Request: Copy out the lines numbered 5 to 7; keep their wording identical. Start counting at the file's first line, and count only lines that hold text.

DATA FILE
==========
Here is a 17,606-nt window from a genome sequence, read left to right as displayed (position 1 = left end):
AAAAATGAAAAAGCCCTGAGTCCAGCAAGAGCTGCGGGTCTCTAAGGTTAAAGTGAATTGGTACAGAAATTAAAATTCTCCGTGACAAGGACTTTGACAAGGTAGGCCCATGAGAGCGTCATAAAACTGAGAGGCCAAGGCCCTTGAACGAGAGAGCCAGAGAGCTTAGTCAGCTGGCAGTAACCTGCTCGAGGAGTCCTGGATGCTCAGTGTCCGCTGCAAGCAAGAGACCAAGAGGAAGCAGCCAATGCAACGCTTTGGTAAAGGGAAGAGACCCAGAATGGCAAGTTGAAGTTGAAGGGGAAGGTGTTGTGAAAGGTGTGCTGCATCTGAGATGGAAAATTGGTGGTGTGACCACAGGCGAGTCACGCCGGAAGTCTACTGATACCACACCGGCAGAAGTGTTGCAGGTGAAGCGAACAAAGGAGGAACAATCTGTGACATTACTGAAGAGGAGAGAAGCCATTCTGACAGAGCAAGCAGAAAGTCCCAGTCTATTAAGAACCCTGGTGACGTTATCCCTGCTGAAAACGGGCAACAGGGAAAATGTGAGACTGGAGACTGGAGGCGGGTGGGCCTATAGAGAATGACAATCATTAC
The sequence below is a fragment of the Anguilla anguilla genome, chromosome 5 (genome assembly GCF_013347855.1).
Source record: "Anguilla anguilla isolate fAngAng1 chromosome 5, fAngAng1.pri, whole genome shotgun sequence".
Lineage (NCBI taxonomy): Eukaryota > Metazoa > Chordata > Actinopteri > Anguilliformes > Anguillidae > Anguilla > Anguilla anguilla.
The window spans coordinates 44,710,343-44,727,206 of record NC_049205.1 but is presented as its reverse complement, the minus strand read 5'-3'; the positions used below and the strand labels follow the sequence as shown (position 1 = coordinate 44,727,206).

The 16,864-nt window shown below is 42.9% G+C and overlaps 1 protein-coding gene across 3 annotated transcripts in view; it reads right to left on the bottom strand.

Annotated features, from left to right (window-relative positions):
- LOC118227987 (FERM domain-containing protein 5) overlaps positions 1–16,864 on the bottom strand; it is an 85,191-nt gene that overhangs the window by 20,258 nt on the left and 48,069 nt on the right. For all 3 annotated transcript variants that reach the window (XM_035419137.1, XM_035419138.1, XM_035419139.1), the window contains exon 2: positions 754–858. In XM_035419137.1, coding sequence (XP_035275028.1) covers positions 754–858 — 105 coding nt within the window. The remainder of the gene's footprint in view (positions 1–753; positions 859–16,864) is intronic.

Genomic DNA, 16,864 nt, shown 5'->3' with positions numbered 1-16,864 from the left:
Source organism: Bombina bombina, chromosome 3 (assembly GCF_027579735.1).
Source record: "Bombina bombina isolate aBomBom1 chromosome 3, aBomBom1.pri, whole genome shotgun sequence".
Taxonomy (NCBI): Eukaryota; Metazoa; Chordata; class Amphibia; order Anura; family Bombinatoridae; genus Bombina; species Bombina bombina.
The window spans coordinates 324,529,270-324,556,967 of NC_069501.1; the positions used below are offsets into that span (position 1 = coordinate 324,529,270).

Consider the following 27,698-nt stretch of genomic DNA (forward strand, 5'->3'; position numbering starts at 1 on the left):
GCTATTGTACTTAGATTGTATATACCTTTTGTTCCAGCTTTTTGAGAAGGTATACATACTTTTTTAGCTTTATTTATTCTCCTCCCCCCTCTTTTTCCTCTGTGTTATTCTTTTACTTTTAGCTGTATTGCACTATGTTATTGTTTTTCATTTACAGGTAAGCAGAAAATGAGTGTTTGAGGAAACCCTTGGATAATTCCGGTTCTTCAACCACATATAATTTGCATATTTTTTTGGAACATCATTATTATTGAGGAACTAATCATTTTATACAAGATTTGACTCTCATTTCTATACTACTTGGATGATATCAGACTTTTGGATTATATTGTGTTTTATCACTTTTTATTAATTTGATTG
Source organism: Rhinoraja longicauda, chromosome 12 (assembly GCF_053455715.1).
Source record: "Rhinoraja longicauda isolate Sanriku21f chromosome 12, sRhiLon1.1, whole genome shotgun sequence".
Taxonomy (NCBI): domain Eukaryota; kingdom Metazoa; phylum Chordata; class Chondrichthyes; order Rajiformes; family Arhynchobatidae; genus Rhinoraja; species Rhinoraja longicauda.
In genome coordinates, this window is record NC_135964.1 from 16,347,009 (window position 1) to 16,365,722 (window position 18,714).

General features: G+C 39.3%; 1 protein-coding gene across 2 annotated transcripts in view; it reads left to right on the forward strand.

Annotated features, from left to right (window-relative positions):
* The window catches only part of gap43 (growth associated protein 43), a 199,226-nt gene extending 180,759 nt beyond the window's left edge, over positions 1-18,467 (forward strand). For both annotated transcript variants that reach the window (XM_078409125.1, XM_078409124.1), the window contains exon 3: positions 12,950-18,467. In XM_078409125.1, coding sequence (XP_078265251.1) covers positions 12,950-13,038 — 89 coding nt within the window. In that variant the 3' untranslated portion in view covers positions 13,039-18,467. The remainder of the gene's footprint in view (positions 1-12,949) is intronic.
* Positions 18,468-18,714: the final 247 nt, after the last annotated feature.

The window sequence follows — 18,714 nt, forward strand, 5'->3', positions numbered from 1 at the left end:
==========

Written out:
Lineage (NCBI taxonomy): Eukaryota > Metazoa > Chordata > Actinopteri > Anguilliformes > Anguillidae > Anguilla > Anguilla anguilla.
The window spans coordinates 44,710,343-44,727,206 of record NC_049205.1 but is presented as its reverse complement, the minus strand read 5'-3'; the positions used below and the strand labels follow the sequence as shown (position 1 = coordinate 44,727,206).

The 16,864-nt window shown below is 42.9% G+C and overlaps 1 protein-coding gene across 3 annotated transcripts in view; it reads right to left on the bottom strand.